Time running out for this generation of U.S. tennis players
01/11/2014 8:02 PM
01/12/2014 12:40 AM
With the exception of John Isner, the chances of an American man being in the mix in the later rounds of this year’s Australian Open are bleak.
Isner, ranked No. 13, is the only American ranked in the top 50, with Sam Querrey slipping to No. 51 in the most recent rankings.
U.S. tennis fans have never had so few countrymen to root for at the top of the game. Such is the global nature of a sport now dominated by players from places like the small island of Majorca off the coast of Spain, a city in northern Switzerland or the former war-torn nation of Serbia.
As grim as American prospects seem, there is hope on the horizon. For fans who scroll far enough down the ATP rankings, something eventually jumps out. Beginning with Milwaukee native Tim Smyczek at No. 90, there are five mostly young Americans in the top 100, all of whom are in the main draw of the year’s first major — the Australian Open, which begins Sunday in Melbourne.
Joining the 26-year-old Smyczek are 21-year-old Jack Sock, 23-year-old former NCAA champion Bradley Klahn and 24-year-old Donald Young, as well as ancient journeyman Michael Russell of Houston, who is ranked No. 92 at age 35.
Also in the main draw is 21-year-old Ryan Harrison, who has slipped to No. 110, and two-time NCAA champion Steve Johnson, who received a wild card.
Three more Americans reached the main draw through qualifying and are in position to make the jump into the top 100, including 21-year-old Dallas Tennis Classic finalist Denis Kudla, ranked No. 113, and 22-year-old Challenger of Dallas champion Rhyne Williams at No. 130, along with 28-year-old lefty Wayne Odesnik, who is ranked No. 139.
“I think it’s a huge year, or two years ... [not only for] the American players, but all of those guys [in their early 20s],” said Darren Cahill, a former player, coach and ESPN analyst. “They are not just capable of making the top 50, but they should be looking beyond that. They should be looking at the top 20 and beyond. All of those guys are capable of making the top 50.”
To reach the top 50 and beyond, these young players not only need to make the main draw at majors, but they must win matches, multiple matches, and they must make the semifinals to reach the top 20 and beyond.
However, Cahill said time is running out on this generation.
“All this next generation that we’ve been talking about for about the last five years, if they don’t make a big step up in the next one or two years, most of the big contracts these kids are under will disappear and everybody will start focusing on the next generation,” he said. “So this is a huge year for all of those guys.”
But that’s not the end of the hope for the future of American men’s tennis as Cahill sees it.
“You also have a bunch of guys in the United States who are 15-16 years of age who are outstanding, some of the best male juniors I’ve seen in a long, long time,” he said.
“A bunch of them were playing at the Orange Bowl [in Boca Raton, Fla.] recently, and they dominated. The group of kids coming behind this generation is outstanding, and they will leapfrog these guys in the next couple of years if they are not careful.”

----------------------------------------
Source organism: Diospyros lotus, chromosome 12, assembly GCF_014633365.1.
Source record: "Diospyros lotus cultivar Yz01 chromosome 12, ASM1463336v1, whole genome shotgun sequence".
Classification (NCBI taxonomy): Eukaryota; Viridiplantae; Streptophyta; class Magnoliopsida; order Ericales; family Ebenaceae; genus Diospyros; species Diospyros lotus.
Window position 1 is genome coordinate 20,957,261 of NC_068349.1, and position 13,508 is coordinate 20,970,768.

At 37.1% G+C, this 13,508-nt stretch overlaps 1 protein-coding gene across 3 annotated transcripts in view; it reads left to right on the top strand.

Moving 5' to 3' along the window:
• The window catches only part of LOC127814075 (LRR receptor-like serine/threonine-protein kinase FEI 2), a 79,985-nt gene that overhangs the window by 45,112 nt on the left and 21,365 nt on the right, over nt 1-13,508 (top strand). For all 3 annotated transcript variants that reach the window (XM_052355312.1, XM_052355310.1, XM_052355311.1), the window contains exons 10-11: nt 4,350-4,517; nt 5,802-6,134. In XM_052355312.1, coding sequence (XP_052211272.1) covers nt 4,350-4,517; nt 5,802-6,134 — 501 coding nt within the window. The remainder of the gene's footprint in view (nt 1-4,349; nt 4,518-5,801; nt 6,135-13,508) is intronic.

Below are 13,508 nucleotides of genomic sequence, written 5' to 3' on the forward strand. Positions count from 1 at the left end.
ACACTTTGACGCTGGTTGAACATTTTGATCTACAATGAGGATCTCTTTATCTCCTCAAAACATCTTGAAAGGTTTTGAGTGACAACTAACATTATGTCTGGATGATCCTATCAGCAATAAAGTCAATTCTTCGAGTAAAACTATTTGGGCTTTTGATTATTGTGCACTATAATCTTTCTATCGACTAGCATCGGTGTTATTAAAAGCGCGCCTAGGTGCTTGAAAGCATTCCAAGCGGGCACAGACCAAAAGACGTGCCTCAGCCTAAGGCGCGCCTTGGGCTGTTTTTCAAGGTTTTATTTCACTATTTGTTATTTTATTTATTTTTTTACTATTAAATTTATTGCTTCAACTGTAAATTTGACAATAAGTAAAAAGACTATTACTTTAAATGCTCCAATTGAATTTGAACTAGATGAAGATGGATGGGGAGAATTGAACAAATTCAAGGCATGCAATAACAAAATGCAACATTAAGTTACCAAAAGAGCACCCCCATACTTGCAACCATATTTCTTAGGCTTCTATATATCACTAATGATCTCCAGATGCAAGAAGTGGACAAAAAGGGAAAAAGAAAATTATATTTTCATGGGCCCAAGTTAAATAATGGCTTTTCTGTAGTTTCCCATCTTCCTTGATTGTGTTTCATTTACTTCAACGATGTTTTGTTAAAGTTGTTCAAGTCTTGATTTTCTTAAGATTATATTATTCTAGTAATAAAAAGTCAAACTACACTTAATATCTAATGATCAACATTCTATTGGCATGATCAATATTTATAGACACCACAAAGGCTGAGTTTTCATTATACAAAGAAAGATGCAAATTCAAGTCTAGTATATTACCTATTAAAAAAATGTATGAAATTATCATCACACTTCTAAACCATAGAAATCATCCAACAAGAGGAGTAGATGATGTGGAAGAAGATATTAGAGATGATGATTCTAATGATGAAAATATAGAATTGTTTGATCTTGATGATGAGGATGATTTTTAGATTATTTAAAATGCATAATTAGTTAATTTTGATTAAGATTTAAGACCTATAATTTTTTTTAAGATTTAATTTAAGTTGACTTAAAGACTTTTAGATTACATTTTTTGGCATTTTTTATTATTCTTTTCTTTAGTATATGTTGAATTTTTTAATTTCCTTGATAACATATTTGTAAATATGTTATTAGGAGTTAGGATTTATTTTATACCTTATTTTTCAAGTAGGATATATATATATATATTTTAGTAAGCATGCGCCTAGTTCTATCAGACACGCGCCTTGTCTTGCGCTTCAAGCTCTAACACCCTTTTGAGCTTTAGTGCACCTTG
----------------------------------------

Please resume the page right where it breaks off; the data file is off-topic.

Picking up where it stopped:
It’s a situation that American tennis icon Chris Evert has seen play out in the women’s game. For several years, if not for Venus and Serena Williams, women’s tennis in the U.S. would have all but disappeared.
“There was a lot of criticism [about the lack of American women at the top of the game], but in the last few years, a lot have emerged.” Evert said. “This year, when you look at how Madison Keys played last year, Sloane [Stephens] and Jamie Hampton, I think that we could very well have five or six in the top 20 at the end of the year. And then you look at [Victoria] Duval and [Lauren] Davis, [Christina] McHale and Alison Riske, we have a whole stable of women now, and they are pushing each other.”
Eleven American women are in the top 100, with eight in the top 55. Serena Williams has a stranglehold on No. 1, but young players are stepping up to join her, including 20-year-old Stephens at No. 13.
Hampton, a 24-year-old from Alabama who will miss Melbourne because of a hip injury, is at No. 28, and 18-year-old Keys from Rock Island, Ill., is No. 36.
“I’m down in Boca Raton where the USTA is situated — it’s on the same property as my academy — and I watch these girls battle it out,” Evert said. “McHale is playing Madison Keys. They are all playing matches, they are all grinding it out, working hard, and they are competing against each other, and I think that’s what we didn’t have before.
“And I’m seeing the men, too. Ryan Harrison is down there. All the men are also grinding it out. I just think the men are two years behind, and I think it will happen. I think this year you are going to see some good matches.
“It’s all cyclical. The world has dominated the sport. It has become more global. The Americans have kind of slipped through the cracks the last five years, but especially on the women’s side, I see a real emergence.”
Cahill said it has been unusual for this generation worldwide to have so few young players making an impact on the game.
“I don’t think tennis has ever seen an era when we haven’t seen 19- and 20-, 21-, 22-year-olds coming through and making Slam finals or winning majors,” Cahill said. “You go back through every single generation, and there were youngsters pushing to win majors. The game has changed a little bit where it’s become more physical, but we’re either overrating this generation ... [or] they haven’t done much or not much at all.
“The next year or two is going to be incredibly important for this generation to start making waves on the tour, start busting into the top 20, pushing on into the top 10, making the semis of majors. Otherwise this next generation is going to leapfrog them.”
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